header image
Home arrow Articles arrow RTW Motivation
RTW Motivation PDF Print E-mail
User Rating: / 29
Written by Jason Parker   
Tuesday, 07 November 2006
Return to Work Motivation:

Getting an individual to agree, cognitively, that RTW is a good idea is far easier than getting the same individual to actually RTW and to continuing working.

Before we can begin to impact a person and the choices they make, we need to understand a few things about motivation.  In our context we need to understand what a person is motivated for in order to facilitate the change.  We can’t change people only facilitate their change.  Our greatest opportunity to facilitate change is to begin understanding the values people hold, the criteria they have, and the goals they want.

People are always motivated for something.  Have you ever gotten off the phone and asked, “Why isn't this person motivated?” Or, “This person is just not motivated to return to work.”  In fact the person may be motivated to return to work but not to an alternate job, or to what you maybe expect them to be motivated for.  You may think that they are not motivated.  Rather than asking “Why”, a better question is to ask  “What is this person motivated for?”
Discovering and understanding what an individual's motivations are toward creating change is key.  Change does not necessarily require a transformation in terms of behaviour; it can also mean a change in direction. 

If you are having difficulty motivating a person chances are they have more reasons to say no to you than you have reasons to motivate them or facilitate their choices.  It is also likely that you have not tapped into what is most important to them yet.  Having the flexibility to continue to offer more choices and looking for opportunities to understand and uncover the most important things to a person will dramatically improve your chances to have a positive impact for that person.

In 1979 Mitchell came up with a formula to attempt to explain what return to work motivation is comprised of.  He postulated that return to work motivation was a function of 3 things to determined whether a person would be motivated to return to work or not.
RTWM ∫ (V + Pos/C)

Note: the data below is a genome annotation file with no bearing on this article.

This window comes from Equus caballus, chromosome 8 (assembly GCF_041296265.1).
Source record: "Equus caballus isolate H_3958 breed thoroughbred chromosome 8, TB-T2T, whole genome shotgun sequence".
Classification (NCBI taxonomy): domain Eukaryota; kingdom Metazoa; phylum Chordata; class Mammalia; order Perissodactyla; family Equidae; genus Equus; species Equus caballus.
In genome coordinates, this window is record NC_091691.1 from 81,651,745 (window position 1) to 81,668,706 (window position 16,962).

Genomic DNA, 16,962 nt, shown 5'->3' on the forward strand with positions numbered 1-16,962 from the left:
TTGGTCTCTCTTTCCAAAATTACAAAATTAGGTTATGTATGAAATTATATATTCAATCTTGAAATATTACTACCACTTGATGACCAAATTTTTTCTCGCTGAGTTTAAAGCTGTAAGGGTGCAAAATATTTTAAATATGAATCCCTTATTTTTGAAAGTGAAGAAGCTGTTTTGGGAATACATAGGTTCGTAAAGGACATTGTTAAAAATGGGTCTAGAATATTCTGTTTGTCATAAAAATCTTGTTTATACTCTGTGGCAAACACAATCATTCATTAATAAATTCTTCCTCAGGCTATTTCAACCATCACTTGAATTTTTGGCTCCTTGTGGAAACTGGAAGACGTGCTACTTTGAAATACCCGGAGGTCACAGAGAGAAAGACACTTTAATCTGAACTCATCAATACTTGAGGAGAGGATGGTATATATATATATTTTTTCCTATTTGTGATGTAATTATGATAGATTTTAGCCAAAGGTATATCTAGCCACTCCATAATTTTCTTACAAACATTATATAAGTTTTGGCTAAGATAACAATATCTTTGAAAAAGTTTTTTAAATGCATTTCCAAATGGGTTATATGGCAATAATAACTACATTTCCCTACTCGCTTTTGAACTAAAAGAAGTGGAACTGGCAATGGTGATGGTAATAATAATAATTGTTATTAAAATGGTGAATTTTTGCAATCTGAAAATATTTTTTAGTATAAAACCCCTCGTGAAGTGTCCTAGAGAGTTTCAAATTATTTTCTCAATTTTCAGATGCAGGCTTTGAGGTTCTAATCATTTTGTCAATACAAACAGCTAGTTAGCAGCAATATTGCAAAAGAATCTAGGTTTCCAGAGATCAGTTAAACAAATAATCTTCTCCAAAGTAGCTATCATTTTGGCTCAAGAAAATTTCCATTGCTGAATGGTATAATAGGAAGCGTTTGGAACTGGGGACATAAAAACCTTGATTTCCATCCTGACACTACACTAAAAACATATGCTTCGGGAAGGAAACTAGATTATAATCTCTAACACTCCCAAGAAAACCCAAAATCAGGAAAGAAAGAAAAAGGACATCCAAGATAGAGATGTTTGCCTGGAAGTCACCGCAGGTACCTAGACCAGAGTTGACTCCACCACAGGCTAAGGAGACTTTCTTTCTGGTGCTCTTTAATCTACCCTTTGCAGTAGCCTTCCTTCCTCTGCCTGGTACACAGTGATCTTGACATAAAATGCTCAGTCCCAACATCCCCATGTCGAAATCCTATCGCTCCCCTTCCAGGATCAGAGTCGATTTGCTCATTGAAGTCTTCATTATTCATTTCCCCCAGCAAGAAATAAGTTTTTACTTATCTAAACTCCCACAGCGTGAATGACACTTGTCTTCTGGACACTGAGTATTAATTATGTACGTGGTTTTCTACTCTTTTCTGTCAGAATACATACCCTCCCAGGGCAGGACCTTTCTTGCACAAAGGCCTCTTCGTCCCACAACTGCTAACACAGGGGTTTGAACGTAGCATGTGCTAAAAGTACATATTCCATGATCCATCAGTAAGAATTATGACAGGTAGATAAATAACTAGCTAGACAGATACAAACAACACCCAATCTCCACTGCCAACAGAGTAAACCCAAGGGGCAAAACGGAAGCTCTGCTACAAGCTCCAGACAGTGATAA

V = Value or Utility of Work
POS = Perceived Chance of Success
C = Real or perceived cost of returning to work.
                                        (Mitchell 1979)

Stop for a moment and think about what we are trying to accomplish.  What is it that we are ultimately trying to do in our jobs?  We are working towards a timely return to work/file resolution, which can mean a file closure whether or not this person actually returns to the workplace. 

Look at the equation for a minute…why would a person return to work?  Values.  According to the equation, the value a person places on work has the largest impact on their motivation to returning to work versus staying at home. 

As you can see, a person’s determination of the value of work or the importance of work to them has a much bigger influence on the outcome.  Essentially, for some work is such an important part of their live and literally blended into the very essence of who they are and how they feel about themselves.  For others, it simply is a means to an end and can be likened to a bad habit with not real meaning. 
“Why is it important for you to return to work?”
People will return to work for emotional reasons.  When asked, “Why is it important for your to return to work?” a claimant respond once by saying, “Hmmm, why is it important for me to return to work?  I guess I am having difficulty answering this because there is no emotional reason for me to return to work.”